Dr. Kathy Maupin and Dr. Brett Newcomb discuss recent research on aging that involved the transfer of blood cells between older and younger rats. They also discuss the implication of these recent scientific discoveries and advancements in the field of aging.
Recently, an article was published in the Washington Post about scientists creating a skin bond between an old rat and a young rat in the lab. This connection allowed both of them to share the blood supply of the other. Interesting things began to happen within a matter of days. The younger rat began to show some of the signs of aging, and the older rat began to show improvement in cognitive function, muscular regulation, and hair growth. The old rat looked and acted younger, and the young rat began to age!
This is so fascinating because it raises questions that must be answered. So far, the research has not been applied to humans, but plans to begin human testing are being made. The humans to be tested will be victims of Alzheimer’s disease. Before they test on humans, they will have to design the protocol and ask the questions that they want answered. These questions include whether or not beginning to dose older people with younger blood will require donors to be close relatives of the patient. If this treatment is begun, must it be continued in order to maintain any progress that is made? Can some element of the blood be extracted and identified as the aging or anti-aging ingredient and can that ingredient be synthesized in the lab? And, most important for us is the question of whether or not that potential aging element in the blood is hormonal. If it is hormonal, can we further identify the key hormone?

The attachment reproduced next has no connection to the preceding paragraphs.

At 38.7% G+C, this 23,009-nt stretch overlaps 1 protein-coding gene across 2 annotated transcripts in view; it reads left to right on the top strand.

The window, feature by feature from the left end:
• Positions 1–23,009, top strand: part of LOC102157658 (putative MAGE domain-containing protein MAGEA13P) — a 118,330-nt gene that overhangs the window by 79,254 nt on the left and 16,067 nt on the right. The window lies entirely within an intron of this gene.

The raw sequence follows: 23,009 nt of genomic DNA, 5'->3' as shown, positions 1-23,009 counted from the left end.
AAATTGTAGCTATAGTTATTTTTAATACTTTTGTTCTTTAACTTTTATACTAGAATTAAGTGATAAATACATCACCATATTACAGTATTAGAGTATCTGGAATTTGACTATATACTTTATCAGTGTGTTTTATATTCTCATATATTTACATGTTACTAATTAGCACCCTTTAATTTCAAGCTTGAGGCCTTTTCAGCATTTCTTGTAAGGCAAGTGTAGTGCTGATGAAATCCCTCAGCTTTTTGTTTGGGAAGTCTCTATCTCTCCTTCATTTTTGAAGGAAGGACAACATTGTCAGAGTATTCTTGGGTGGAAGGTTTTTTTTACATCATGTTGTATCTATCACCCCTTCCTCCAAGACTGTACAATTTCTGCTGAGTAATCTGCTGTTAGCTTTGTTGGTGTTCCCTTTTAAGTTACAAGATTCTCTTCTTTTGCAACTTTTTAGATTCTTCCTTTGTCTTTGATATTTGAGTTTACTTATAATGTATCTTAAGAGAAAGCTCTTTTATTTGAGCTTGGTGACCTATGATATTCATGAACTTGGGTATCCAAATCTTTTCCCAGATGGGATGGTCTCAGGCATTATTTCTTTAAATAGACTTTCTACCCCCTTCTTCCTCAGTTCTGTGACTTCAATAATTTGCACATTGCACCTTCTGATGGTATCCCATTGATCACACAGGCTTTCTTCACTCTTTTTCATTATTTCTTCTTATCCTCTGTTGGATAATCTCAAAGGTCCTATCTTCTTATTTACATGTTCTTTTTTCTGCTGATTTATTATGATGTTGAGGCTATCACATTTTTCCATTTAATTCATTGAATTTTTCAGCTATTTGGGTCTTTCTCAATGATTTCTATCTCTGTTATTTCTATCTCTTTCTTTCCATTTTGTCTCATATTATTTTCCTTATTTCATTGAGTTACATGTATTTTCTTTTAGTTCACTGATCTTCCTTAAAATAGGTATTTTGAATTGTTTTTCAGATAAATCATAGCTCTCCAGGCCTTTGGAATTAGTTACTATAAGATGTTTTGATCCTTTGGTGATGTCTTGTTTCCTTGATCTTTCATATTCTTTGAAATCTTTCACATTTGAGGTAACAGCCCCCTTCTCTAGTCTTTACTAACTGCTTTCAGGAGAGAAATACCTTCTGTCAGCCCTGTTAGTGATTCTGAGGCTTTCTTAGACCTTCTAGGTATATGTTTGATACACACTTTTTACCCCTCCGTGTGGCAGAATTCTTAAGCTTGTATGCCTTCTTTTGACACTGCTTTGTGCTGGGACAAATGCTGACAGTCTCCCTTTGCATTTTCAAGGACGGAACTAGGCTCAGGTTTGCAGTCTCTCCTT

There is a lot of data that suggest that the hormone involved may be testosterone. Testosterone is the first hormone to fall in the aging process. Once your body begins to decline in its testosterone production, you begin to experience various symptoms, illnesses, and diseases associated with aging. We have learned by replacing the testosterone to “normal young” levels for most men and women that we can positively impact a patient’s ability to resist or avoid these symptoms of aging. We think that this rat blood experiment will be helpful in narrowing down the process and identifying the key hormonal elements more clearly. From it, we hope to learn how to tailor the process to target specific illnesses and specific body elements that can benefit from hormonal (i.e. testosterone) replacement. If we can do that then we can tailor specific treatments to maximize the benefits for our patients.
Watch this podcast to learn more about the fascinating research, as we discuss this experiment and others that are opening new doors of scientific knowledge about the aging process and our health.